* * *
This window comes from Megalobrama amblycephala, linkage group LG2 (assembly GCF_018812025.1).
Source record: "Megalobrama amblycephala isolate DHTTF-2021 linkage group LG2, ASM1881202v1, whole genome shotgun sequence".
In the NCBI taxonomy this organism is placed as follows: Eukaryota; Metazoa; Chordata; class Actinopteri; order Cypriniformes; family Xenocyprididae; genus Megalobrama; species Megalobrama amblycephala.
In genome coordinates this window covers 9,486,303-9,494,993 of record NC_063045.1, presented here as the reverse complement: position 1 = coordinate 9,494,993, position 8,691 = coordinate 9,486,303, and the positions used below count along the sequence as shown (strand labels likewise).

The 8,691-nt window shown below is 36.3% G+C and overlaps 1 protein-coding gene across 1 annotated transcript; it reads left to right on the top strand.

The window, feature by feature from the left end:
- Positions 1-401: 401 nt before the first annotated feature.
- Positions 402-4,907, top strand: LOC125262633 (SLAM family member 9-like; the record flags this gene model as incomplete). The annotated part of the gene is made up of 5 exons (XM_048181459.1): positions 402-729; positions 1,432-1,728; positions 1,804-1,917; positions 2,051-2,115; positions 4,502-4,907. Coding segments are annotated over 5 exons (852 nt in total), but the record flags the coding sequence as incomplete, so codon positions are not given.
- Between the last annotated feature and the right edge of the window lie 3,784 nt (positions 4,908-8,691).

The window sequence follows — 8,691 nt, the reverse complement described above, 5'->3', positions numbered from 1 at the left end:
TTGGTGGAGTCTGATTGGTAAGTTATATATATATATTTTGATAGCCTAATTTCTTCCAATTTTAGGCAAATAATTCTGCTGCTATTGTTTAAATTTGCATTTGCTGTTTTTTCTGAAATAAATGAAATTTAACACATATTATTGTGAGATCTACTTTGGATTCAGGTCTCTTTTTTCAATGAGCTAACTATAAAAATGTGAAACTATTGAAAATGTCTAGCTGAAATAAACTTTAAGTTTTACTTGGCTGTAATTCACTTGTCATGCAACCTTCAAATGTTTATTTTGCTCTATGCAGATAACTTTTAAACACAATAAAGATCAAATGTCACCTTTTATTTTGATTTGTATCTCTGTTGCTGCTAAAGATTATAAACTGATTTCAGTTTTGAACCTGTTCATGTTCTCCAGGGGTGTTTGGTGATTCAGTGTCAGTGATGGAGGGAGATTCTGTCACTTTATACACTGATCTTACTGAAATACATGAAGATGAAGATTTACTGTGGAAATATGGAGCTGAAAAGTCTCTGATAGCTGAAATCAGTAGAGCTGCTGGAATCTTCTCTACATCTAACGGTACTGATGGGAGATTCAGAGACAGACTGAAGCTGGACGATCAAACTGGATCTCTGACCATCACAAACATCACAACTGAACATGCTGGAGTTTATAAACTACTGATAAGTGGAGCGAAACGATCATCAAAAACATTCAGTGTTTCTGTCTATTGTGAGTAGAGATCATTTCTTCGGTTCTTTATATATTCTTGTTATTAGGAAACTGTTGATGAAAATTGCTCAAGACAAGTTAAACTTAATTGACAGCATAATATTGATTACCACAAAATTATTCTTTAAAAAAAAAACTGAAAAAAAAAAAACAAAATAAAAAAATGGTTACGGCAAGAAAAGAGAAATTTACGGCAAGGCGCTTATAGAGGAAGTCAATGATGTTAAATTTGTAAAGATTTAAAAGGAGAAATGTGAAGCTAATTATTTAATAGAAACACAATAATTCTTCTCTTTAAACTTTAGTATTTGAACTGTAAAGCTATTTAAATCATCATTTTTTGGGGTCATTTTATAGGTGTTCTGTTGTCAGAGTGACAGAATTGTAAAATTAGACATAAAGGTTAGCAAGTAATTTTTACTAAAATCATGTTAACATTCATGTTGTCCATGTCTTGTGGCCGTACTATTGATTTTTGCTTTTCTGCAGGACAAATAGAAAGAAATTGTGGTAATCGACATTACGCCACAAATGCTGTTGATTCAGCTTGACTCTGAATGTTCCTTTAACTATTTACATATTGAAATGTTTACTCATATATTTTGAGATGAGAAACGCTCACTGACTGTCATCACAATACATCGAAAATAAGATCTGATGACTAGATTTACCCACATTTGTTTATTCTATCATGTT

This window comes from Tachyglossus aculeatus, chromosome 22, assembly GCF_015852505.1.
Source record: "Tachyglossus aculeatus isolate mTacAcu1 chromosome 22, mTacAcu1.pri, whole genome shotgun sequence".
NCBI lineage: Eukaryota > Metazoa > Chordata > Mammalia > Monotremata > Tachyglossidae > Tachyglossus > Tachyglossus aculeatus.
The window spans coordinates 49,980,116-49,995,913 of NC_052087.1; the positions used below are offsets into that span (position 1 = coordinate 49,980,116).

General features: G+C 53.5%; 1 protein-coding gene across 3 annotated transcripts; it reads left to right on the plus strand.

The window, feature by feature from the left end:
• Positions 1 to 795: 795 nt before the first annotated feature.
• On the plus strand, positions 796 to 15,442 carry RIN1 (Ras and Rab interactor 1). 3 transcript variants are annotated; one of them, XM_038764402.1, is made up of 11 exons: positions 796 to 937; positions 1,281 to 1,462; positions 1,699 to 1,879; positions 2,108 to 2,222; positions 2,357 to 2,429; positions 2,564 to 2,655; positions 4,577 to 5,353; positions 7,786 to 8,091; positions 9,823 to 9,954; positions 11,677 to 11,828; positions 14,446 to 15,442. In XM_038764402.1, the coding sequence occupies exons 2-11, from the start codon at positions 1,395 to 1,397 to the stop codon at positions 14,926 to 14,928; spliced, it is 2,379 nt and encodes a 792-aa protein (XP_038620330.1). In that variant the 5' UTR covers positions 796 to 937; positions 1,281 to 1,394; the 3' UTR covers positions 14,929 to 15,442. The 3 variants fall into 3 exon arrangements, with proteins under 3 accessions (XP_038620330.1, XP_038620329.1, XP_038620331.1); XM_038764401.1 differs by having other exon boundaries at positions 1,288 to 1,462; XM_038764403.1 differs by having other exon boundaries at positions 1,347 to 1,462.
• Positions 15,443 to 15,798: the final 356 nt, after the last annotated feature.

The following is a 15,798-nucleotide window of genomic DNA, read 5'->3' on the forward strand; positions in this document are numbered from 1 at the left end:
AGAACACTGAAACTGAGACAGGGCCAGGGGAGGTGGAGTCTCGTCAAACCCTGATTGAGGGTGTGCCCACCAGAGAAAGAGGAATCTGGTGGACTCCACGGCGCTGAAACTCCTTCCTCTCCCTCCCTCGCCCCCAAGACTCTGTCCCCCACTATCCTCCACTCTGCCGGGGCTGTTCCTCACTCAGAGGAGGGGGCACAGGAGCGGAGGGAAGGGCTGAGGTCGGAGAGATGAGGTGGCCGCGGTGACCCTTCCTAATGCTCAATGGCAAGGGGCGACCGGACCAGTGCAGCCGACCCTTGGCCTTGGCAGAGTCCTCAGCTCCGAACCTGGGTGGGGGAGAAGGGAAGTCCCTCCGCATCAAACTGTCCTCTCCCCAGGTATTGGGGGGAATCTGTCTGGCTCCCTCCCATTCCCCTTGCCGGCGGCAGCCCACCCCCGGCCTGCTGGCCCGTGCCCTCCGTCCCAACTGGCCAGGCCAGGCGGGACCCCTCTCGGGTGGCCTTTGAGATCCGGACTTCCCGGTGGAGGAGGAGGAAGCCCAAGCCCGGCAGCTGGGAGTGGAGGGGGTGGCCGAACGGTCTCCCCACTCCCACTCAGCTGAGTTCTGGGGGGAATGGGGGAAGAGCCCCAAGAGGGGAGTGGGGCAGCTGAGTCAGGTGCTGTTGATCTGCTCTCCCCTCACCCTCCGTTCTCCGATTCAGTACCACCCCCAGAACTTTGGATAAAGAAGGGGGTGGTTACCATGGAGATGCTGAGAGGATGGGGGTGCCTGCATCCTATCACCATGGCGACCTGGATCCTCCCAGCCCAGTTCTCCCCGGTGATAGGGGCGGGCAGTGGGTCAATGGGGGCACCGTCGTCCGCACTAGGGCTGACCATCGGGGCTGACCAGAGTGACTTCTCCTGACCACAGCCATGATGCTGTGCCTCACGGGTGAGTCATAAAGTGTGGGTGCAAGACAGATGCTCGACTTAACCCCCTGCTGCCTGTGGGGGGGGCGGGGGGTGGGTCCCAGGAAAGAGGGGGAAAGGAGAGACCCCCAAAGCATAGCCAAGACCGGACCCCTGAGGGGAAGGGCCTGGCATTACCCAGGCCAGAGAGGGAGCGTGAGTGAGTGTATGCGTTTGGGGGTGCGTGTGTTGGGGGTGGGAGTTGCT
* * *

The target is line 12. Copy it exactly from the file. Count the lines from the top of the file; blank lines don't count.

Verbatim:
This window comes from Tachyglossus aculeatus, chromosome 22, assembly GCF_015852505.1.